THE MARTIAL ARTS OF THAILAND
A.D 650, The Thai people organized the independent Kingdom of Nanchao. By 1000 A.D however, the Chinese had over-run Nanchao and made it a tributary state. In turn the Mongols under the rule of Kublai Khan destroyed the Kingdom of Nanchoi. By 1253 A.D. the Khmer Empire was well established in the Chao Phrayar valley (named after the river which flows through central Thailand). The Thais captured the Khmer town of Sukhothai in North Central Thailand, and a new Thai nation with its capital at Sukhothai soon developed. During this period King Rama Kamheng (1260 - 1350) extended power southwards to the sea and down to the Malay peninsula and contact was made with the ancient civilization of India.
Presently Thailand (Land of the free), formerly Siam, has Bangkok as its capital. Occupying a central position on the South-eastern peninsula, Thailand is bordered by Cambodia on the South-east and by the Gulf of Siam and Malaysia on the south.
The 16th Century saw the beginning of warfare with Burma. In 1568 the Burmese captured Ayutthayar and dominated the country until 1585 when, after the death of Bayinnaung the Burmese King, Prince Naresuan of Siam organized an army and drove the Burmese from Siam to gain independence.
Prince Naresuan and the Crown Prince of Burma, who had known each other since childhood, finally engaged in combat astride armored war elephants to determine the independence of Siam. After a ferocious battle Prince Naresuan cut the Crown Prince in half from shoulder to waist. The Burmese army withdrew, giving independence to Siam. Later King Naresuan honored the bravery of the Crown Prince by erecting a shrine at the site of the battle.
During the reign of King Naresuan the Great Muay Thai was part of the military training. The King himself was an expert on individual combat techniques and won several contests.
Muay Thai, as a sport, came into it's own during the reign of Phra Chao Sua, The Tiger King (1703 - 1709). Every village staged its prize fights with young and old, rich and poor, joining training camps.
The King himself was highly skilled boxer and wearing a disguise he would enter boxing events and defeat local champions. Some of the strategies used today are attributed to the Tiger King's style of fighting.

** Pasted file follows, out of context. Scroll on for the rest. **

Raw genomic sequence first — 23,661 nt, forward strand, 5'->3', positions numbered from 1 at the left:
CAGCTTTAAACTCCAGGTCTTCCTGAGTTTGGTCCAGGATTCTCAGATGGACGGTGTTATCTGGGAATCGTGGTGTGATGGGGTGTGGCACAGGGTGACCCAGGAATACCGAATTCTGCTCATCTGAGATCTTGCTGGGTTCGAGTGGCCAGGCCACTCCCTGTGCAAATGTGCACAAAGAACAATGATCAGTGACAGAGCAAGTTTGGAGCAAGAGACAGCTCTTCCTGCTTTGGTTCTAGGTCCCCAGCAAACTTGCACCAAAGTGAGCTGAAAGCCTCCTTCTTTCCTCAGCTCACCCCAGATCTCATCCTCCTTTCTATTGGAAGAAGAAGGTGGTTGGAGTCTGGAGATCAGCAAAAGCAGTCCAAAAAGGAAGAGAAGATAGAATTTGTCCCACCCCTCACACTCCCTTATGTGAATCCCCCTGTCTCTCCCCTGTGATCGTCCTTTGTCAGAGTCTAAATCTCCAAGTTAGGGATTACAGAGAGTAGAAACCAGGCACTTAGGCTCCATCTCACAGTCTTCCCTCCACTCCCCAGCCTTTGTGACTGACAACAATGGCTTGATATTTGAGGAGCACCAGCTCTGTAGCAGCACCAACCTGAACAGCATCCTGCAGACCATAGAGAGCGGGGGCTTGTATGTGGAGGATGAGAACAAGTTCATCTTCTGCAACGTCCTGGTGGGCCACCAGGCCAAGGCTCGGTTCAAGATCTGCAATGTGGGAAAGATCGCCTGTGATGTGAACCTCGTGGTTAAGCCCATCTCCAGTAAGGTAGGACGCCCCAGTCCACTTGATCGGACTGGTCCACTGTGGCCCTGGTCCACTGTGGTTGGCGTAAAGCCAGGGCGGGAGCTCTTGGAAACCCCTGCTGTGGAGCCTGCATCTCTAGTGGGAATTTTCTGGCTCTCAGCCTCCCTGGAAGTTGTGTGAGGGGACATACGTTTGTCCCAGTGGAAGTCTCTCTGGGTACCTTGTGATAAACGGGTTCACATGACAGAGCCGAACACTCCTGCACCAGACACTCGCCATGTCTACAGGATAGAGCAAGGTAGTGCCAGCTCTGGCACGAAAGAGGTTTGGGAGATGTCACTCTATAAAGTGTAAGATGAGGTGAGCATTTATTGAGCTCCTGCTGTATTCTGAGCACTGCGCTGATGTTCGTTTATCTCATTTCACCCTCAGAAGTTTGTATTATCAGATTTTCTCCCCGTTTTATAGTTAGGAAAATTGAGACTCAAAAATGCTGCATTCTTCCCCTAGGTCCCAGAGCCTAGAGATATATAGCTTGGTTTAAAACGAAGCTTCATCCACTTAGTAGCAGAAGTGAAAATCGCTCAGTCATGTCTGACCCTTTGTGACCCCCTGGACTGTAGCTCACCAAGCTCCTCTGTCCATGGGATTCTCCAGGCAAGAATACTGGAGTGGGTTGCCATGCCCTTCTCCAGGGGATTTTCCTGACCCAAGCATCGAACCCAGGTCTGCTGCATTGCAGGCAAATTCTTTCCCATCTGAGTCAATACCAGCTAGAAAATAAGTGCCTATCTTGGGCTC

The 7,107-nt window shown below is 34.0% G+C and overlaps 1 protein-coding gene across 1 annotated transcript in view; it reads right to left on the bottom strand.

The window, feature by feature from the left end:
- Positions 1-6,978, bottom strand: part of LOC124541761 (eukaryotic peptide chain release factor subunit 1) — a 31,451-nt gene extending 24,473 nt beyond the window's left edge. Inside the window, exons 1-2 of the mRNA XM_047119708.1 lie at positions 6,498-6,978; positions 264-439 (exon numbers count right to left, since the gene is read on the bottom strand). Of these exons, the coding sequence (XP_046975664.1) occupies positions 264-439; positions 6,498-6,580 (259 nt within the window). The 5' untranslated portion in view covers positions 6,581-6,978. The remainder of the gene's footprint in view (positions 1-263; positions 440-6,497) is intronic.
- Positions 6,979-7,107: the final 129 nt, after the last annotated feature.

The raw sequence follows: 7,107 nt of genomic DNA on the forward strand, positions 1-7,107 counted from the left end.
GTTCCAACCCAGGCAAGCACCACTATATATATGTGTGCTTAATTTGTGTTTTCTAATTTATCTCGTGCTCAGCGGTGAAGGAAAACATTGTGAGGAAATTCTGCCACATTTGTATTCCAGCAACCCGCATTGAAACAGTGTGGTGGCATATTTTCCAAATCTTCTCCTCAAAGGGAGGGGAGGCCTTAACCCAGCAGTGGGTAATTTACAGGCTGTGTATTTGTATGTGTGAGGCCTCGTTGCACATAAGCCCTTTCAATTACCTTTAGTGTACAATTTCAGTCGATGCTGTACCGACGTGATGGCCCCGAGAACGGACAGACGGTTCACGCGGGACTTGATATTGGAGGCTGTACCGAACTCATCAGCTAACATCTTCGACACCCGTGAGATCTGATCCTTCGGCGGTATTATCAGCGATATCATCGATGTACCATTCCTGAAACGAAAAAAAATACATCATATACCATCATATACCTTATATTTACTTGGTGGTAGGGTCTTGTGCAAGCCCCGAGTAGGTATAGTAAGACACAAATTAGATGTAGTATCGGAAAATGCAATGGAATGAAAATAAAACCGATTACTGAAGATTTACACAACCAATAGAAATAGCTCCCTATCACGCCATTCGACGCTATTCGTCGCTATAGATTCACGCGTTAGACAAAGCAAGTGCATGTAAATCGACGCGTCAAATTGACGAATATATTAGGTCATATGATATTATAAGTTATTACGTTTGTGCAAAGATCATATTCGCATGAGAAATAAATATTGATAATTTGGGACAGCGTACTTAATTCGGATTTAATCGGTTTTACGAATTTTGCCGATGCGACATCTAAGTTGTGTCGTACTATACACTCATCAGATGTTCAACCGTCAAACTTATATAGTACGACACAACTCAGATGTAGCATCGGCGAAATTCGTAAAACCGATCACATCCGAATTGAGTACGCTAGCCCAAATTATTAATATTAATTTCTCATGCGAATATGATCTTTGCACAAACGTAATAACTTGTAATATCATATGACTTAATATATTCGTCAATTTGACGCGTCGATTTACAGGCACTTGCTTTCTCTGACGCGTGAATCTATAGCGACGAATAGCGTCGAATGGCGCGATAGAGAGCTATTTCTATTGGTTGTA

In 1930, Muay Thai underwent a transformation. A number of rules were introduced; these included boxing gloves, groin guard and weight categories, making it a much more humane sport, as a few years previously fighters wore only hemp rope wrapped around their hands and these were sometimes dipped in glue and then rolled in fragments of glass.
An important part of Muay Thai is the pre-fight ritual, Ram Muay; a slow-motion, almost ballet-like set of steps and movements, often ridiculed by foreigners ignorant of its significance. It is accompanied by music and starts with the Wai Kru or obeisance to the teacher. The boxer kneels in the center of the ring facing the direction off his camp, home or birthplace. He covers his eyes with the gloves and says a short prayer while bowing low three times until his gloves touch the canvas. Now the Ram Muay or boxing dance follows. It is performed in many different ways, each teacher having his own.
During the Ram Muay a fighter wears the traditional crown called the Monkon (headband). This is in fact the property of the teacher and is considered sacred. It must be removed before the contest begins.
One can often see a boxer wearing a string or piece of wrapped cloth around the biceps. This is called the Kruang Ruang and may be worn throughout the fight. It sometimes contains protective charms, a small picture of the Buddha, or a herb said to have magical properties.
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